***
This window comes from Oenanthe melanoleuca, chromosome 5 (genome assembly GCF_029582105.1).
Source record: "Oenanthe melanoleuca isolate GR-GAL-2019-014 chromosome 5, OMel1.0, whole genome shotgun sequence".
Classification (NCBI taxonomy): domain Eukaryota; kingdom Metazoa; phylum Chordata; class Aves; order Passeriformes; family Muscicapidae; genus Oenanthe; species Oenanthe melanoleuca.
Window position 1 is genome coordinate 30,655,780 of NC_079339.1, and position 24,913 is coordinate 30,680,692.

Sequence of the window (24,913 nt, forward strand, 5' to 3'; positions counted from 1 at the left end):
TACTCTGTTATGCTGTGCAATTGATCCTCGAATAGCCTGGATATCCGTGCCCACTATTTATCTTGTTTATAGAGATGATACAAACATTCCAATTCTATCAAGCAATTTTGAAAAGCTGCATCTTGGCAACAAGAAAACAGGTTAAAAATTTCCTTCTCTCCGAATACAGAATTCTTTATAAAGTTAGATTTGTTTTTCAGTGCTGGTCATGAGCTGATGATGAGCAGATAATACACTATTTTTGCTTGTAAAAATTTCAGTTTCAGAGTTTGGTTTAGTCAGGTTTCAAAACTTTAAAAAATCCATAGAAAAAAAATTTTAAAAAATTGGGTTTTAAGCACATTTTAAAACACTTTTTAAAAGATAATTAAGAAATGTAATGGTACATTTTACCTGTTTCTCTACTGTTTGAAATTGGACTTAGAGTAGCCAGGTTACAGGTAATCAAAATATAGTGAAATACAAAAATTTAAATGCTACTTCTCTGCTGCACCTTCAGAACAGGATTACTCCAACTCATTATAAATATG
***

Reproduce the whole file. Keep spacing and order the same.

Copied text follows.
This window comes from Oenanthe melanoleuca, chromosome 5 (genome assembly GCF_029582105.1).
Source record: "Oenanthe melanoleuca isolate GR-GAL-2019-014 chromosome 5, OMel1.0, whole genome shotgun sequence".
Classification (NCBI taxonomy): domain Eukaryota; kingdom Metazoa; phylum Chordata; class Aves; order Passeriformes; family Muscicapidae; genus Oenanthe; species Oenanthe melanoleuca.
Window position 1 is genome coordinate 30,655,780 of NC_079339.1, and position 24,913 is coordinate 30,680,692.

Sequence of the window (24,913 nt, forward strand, 5' to 3'; positions counted from 1 at the left end):
TACTCTGTTATGCTGTGCAATTGATCCTCGAATAGCCTGGATATCCGTGCCCACTATTTATCTTGTTTATAGAGATGATACAAACATTCCAATTCTATCAAGCAATTTTGAAAAGCTGCATCTTGGCAACAAGAAAACAGGTTAAAAATTTCCTTCTCTCCGAATACAGAATTCTTTATAAAGTTAGATTTGTTTTTCAGTGCTGGTCATGAGCTGATGATGAGCAGATAATACACTATTTTTGCTTGTAAAAATTTCAGTTTCAGAGTTTGGTTTAGTCAGGTTTCAAAACTTTAAAAAATCCATAGAAAAAAAATTTTAAAAAATTGGGTTTTAAGCACATTTTAAAACACTTTTTAAAAGATAATTAAGAAATGTAATGGTACATTTTACCTGTTTCTCTACTGTTTGAAATTGGACTTAGAGTAGCCAGGTTACAGGTAATCAAAATATAGTGAAATACAAAAATTTAAATGCTACTTCTCTGCTGCACCTTCAGAACAGGATTACTCCAACTCATTATAAATATG